Author’s note, Dec. 22, 2010: Video and Powerpoints of Hansen, McKibben, the Congressmembers, the carbon-pricing “debate” and other sessions are now available at this page of the Pricing Carbon conference Web site.
Forgive us if this post is a bit breathless. We’re still reeling from the energy we experienced at the Pricing Carbon conference this past weekend at Wesleyan University.
Over 500 people participated in the panels, workshops and strategy meetings, which began Friday evening and continued into Sunday afternoon. A majority were students, including 175 members of Students For a Just and Stable Future, a dynamic activist organization that began in Massachusetts and has spread across New England. Non-students were well represented too, with activists, policy professionals and concerned citizens from two dozen states and Canada. Opinion was unanimous — among presenters and participants alike — that the conference was a vital and worthwhile experience. And as of Sunday morning, Wesleyan’s IT staff had counted 33,000 hits to their site streaming conference video.
We’re sifting through videos, photos and notes from presentations which featured four members of Congress, renowned climate scientist James Hansen, author-advocates Bill McKibben and Peter Barnes, activists including Cecil Corbin-Mark, Tim DeChristopher and Bill Shireman, Wesleyan professors Gary Yohe and Barry Chernoff (director of Wesleyan’s new College of the Environment, the conference host and co-sponsor), and CTC’s own James Handley and Charles Komanoff.
Here’s a handful of quotes from the Congressmembers:
I’m the proud author of that bill, America’s Energy Security Trust Fund Act, and I will be proud to introduce it again in the next Congress. — Rep. John Larson (D-CT)
I’m a carbon tax person. — Rep. Jim McDermott (D-WA)
Biblical Law says, “You keep your stuff on your property.” We need to say to coal and oil, “Keep your stuff on your property.” — Rep. Bob Inglis (R-SC)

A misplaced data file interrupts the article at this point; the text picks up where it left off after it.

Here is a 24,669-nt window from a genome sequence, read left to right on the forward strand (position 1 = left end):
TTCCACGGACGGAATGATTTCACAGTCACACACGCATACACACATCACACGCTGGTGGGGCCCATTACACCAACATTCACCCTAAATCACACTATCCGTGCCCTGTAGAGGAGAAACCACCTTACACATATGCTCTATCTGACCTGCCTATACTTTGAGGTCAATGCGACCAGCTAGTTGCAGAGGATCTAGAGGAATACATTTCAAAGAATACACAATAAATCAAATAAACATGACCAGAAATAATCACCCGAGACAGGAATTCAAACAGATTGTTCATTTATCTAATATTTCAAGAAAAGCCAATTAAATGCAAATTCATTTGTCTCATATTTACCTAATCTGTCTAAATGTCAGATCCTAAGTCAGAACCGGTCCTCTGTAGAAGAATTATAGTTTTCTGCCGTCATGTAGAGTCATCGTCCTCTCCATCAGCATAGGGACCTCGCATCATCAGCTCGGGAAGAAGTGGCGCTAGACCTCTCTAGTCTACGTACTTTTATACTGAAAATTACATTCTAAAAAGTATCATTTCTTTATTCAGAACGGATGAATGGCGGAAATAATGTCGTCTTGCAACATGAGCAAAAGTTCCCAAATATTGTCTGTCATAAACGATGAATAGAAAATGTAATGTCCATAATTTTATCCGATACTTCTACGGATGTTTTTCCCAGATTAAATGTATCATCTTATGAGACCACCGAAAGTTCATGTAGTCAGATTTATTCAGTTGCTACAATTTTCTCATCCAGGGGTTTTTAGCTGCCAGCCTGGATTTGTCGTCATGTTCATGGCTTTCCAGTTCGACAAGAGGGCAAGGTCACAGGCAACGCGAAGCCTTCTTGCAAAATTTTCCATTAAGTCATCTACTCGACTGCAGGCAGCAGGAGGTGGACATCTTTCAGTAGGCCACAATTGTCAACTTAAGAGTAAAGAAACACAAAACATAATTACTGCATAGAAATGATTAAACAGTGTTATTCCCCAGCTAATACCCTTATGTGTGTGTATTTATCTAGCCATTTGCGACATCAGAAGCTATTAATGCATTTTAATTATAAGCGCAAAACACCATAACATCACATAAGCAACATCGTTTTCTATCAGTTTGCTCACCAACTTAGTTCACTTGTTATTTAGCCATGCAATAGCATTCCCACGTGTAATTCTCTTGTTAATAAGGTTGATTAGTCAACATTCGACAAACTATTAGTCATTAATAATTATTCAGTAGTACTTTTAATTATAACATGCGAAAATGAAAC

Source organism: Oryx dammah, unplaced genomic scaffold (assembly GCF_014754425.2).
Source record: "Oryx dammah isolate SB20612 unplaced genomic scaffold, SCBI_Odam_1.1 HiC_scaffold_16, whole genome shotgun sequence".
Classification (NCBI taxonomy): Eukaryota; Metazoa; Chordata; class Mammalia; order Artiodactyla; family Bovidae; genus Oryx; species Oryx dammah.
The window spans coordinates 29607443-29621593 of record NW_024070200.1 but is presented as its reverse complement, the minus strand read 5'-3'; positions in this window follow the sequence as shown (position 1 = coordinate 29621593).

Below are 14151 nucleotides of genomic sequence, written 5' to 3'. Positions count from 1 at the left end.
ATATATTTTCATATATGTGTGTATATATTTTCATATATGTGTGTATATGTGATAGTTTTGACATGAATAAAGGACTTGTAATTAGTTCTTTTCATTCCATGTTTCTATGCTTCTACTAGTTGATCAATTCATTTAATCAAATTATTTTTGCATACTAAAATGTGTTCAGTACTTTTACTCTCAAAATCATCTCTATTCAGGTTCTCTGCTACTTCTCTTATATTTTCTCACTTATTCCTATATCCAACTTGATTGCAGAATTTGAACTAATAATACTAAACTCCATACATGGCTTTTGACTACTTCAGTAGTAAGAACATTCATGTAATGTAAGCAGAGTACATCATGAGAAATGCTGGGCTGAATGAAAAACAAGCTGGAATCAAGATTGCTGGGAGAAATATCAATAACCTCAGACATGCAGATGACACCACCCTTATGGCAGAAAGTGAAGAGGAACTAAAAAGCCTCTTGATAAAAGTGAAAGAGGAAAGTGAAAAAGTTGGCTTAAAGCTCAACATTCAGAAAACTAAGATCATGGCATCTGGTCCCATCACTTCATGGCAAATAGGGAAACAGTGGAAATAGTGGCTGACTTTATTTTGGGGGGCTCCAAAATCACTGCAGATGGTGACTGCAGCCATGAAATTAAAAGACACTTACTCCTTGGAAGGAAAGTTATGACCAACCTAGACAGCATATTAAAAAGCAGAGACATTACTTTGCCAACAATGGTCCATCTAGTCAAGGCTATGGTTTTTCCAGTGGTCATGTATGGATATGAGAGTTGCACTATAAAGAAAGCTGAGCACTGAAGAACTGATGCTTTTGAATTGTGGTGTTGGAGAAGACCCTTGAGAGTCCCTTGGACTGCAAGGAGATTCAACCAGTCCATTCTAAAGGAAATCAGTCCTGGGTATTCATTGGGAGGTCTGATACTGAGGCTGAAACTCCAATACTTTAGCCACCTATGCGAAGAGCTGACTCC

The Republicans have done us a favor — they’ve given us two years to think, two years to build a movement.” — Rep. Bob Filner (D-CA)
I didn’t need to come up here. There are no votes for me here. I came up here and you gave me faith. Now you need to be thinking about how you’re going to get meetings like this in every part of the country. — Rep. Jim McDermott (D-WA)
Veteran activist Ted Glick, policy director of the Chesapeake Climate Action Network, summed it up neatly:
There was a positive and energetic spirit throughout the conference. One reason for this was the conscious structuring of the conference to maximize opportunities for participation by all of those in attendance; e.g., by limiting the amount of time for speakers in plenaries and workshops, to allow for more time for questions and dialogue.
It was also because the co-sponsoring groups and many of the people who participated believe that the demise of the cap and trade model for comprehensive climate legislation opens up the possibility that a much better approach to pricing carbon and reducing greenhouse gas emissions can now become the preferred national approach. And it was due to the positive combination of a cross-section of older activists, scholars, political leaders and heads of organizations interacting with large numbers of students and youth seriously interested in and passionate about the climate issue.
Click here for the Wesleyan Statement of Carbon Pricing Principles. Come back to this page shortly after Thanksgiving for a sign-on page; links to conference Powerpoint presentations, photos and videos; and, for conference participants, a Google news-group to help us stay connected and strengthen the movement to price carbon emissions efficiently, equitably and transparently.